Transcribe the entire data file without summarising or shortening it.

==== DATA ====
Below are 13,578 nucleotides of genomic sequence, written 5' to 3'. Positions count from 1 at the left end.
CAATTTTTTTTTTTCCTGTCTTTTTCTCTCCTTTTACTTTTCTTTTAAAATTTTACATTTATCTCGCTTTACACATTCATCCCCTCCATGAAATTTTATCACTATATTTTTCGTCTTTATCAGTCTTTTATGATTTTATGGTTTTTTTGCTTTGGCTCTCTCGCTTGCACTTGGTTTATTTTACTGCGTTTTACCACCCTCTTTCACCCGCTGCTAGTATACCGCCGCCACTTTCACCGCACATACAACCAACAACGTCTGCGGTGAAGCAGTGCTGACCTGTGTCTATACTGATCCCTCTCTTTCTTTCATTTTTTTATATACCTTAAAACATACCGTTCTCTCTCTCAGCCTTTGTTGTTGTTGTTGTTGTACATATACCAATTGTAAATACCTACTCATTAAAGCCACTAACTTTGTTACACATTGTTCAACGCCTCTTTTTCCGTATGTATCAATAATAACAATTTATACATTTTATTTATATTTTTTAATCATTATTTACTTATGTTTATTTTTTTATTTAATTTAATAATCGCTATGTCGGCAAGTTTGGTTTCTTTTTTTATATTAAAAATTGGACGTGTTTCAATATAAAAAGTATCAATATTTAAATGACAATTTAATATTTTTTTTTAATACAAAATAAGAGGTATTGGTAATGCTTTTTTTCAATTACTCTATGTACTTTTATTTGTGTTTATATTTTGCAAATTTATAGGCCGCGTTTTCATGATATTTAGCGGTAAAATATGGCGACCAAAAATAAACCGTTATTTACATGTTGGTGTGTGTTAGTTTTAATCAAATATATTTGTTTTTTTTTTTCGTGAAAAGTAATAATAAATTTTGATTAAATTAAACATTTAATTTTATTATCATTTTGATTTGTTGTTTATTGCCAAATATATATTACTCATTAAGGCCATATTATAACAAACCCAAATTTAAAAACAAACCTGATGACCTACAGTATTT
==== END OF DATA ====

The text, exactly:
Below are 13,578 nucleotides of genomic sequence, written 5' to 3'. Positions count from 1 at the left end.
CAATTTTTTTTTTTCCTGTCTTTTTCTCTCCTTTTACTTTTCTTTTAAAATTTTACATTTATCTCGCTTTACACATTCATCCCCTCCATGAAATTTTATCACTATATTTTTCGTCTTTATCAGTCTTTTATGATTTTATGGTTTTTTTGCTTTGGCTCTCTCGCTTGCACTTGGTTTATTTTACTGCGTTTTACCACCCTCTTTCACCCGCTGCTAGTATACCGCCGCCACTTTCACCGCACATACAACCAACAACGTCTGCGGTGAAGCAGTGCTGACCTGTGTCTATACTGATCCCTCTCTTTCTTTCATTTTTTTATATACCTTAAAACATACCGTTCTCTCTCTCAGCCTTTGTTGTTGTTGTTGTTGTACATATACCAATTGTAAATACCTACTCATTAAAGCCACTAACTTTGTTACACATTGTTCAACGCCTCTTTTTCCGTATGTATCAATAATAACAATTTATACATTTTATTTATATTTTTTAATCATTATTTACTTATGTTTATTTTTTTATTTAATTTAATAATCGCTATGTCGGCAAGTTTGGTTTCTTTTTTTATATTAAAAATTGGACGTGTTTCAATATAAAAAGTATCAATATTTAAATGACAATTTAATATTTTTTTTTAATACAAAATAAGAGGTATTGGTAATGCTTTTTTTCAATTACTCTATGTACTTTTATTTGTGTTTATATTTTGCAAATTTATAGGCCGCGTTTTCATGATATTTAGCGGTAAAATATGGCGACCAAAAATAAACCGTTATTTACATGTTGGTGTGTGTTAGTTTTAATCAAATATATTTGTTTTTTTTTTTCGTGAAAAGTAATAATAAATTTTGATTAAATTAAACATTTAATTTTATTATCATTTTGATTTGTTGTTTATTGCCAAATATATATTACTCATTAAGGCCATATTATAACAAACCCAAATTTAAAAACAAACCTGATGACCTACAGTATTT